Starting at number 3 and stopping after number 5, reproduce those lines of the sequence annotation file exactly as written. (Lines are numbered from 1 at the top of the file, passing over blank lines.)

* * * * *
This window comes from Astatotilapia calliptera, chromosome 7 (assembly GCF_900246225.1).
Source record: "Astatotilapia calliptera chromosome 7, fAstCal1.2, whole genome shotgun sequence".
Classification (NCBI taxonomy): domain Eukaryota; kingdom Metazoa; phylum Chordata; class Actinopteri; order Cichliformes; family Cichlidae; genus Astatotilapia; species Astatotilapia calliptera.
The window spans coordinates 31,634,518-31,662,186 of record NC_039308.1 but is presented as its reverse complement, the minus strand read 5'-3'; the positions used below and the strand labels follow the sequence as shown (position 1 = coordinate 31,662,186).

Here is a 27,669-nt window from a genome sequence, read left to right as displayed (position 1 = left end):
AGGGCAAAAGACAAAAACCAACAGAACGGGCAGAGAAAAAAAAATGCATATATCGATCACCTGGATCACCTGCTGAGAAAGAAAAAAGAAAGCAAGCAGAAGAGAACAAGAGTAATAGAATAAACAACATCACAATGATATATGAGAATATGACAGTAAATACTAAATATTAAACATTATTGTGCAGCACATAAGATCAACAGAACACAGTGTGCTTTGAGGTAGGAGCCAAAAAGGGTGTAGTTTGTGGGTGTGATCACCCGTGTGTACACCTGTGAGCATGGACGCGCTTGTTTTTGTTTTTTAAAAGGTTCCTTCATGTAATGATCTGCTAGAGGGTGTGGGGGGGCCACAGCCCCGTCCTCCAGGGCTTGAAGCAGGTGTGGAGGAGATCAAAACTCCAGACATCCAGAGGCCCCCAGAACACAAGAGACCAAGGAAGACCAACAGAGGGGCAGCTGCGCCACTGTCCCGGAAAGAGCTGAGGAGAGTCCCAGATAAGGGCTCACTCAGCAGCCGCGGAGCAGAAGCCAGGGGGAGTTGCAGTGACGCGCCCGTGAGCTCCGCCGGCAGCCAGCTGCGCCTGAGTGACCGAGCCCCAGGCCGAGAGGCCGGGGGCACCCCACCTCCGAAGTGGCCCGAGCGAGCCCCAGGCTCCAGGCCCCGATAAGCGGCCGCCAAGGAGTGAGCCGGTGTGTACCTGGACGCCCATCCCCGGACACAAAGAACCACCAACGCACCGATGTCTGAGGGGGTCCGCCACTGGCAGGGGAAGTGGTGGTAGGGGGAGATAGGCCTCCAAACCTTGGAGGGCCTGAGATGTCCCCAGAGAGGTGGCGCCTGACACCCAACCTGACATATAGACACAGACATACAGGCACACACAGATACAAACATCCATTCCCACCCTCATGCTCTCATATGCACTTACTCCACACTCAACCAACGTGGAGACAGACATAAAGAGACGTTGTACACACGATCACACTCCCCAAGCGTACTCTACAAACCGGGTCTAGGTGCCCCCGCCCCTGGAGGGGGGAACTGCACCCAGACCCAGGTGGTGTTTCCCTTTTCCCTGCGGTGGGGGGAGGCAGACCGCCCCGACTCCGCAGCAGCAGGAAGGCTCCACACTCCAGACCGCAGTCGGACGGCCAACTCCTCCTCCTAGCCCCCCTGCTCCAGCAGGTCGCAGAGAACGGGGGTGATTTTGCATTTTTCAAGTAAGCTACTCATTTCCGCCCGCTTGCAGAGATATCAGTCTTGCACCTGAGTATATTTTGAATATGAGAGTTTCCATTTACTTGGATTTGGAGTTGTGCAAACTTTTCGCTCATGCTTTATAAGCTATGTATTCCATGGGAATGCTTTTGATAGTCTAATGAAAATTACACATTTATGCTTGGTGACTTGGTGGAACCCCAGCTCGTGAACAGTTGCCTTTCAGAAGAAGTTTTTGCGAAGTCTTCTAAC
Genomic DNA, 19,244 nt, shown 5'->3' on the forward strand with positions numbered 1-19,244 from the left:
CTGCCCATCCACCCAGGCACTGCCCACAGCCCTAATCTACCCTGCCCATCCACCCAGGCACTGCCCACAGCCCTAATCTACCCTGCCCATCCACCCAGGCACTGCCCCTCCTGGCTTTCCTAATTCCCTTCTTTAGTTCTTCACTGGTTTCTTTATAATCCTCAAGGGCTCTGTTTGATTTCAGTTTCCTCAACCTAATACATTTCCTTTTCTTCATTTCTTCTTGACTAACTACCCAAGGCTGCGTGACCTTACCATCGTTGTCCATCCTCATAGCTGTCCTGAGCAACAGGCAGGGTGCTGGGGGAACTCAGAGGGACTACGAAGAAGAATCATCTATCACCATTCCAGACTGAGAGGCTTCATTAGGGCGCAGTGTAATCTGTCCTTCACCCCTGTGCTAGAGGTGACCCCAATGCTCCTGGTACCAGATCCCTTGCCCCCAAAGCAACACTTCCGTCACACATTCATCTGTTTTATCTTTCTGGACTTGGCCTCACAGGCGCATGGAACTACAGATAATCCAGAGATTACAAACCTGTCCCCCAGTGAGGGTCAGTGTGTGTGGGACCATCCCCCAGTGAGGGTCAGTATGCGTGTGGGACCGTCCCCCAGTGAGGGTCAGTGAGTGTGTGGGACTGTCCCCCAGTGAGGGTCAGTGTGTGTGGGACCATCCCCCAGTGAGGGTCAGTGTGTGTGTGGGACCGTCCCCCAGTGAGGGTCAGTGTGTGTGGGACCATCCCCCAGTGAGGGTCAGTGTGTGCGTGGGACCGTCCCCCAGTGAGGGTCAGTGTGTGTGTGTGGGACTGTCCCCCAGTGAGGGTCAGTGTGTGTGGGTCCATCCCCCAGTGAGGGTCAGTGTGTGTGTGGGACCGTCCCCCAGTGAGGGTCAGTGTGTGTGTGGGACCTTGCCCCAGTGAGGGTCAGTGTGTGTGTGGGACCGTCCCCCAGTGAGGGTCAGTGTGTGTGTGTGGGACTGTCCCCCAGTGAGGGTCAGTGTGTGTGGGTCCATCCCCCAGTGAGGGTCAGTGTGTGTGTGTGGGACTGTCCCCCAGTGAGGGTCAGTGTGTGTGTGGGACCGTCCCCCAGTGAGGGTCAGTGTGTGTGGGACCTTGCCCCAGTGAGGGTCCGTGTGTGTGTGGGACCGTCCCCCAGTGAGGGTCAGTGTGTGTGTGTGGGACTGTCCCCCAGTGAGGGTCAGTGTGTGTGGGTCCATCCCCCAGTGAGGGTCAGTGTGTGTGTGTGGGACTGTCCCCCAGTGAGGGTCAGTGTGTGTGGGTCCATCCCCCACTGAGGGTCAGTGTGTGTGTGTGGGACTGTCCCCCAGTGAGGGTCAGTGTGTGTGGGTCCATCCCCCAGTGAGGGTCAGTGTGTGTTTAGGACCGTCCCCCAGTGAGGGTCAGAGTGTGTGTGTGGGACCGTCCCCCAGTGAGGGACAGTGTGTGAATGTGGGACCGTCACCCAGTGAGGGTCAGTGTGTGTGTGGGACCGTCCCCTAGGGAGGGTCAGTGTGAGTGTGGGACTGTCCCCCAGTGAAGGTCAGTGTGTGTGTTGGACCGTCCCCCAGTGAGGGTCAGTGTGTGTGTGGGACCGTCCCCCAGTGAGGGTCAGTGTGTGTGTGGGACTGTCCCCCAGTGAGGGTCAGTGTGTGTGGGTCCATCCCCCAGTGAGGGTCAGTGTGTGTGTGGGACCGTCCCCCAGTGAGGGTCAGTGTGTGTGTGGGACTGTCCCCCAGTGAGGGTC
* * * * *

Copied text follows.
Classification (NCBI taxonomy): domain Eukaryota; kingdom Metazoa; phylum Chordata; class Actinopteri; order Cichliformes; family Cichlidae; genus Astatotilapia; species Astatotilapia calliptera.
The window spans coordinates 31,634,518-31,662,186 of record NC_039308.1 but is presented as its reverse complement, the minus strand read 5'-3'; the positions used below and the strand labels follow the sequence as shown (position 1 = coordinate 31,662,186).

Here is a 27,669-nt window from a genome sequence, read left to right as displayed (position 1 = left end):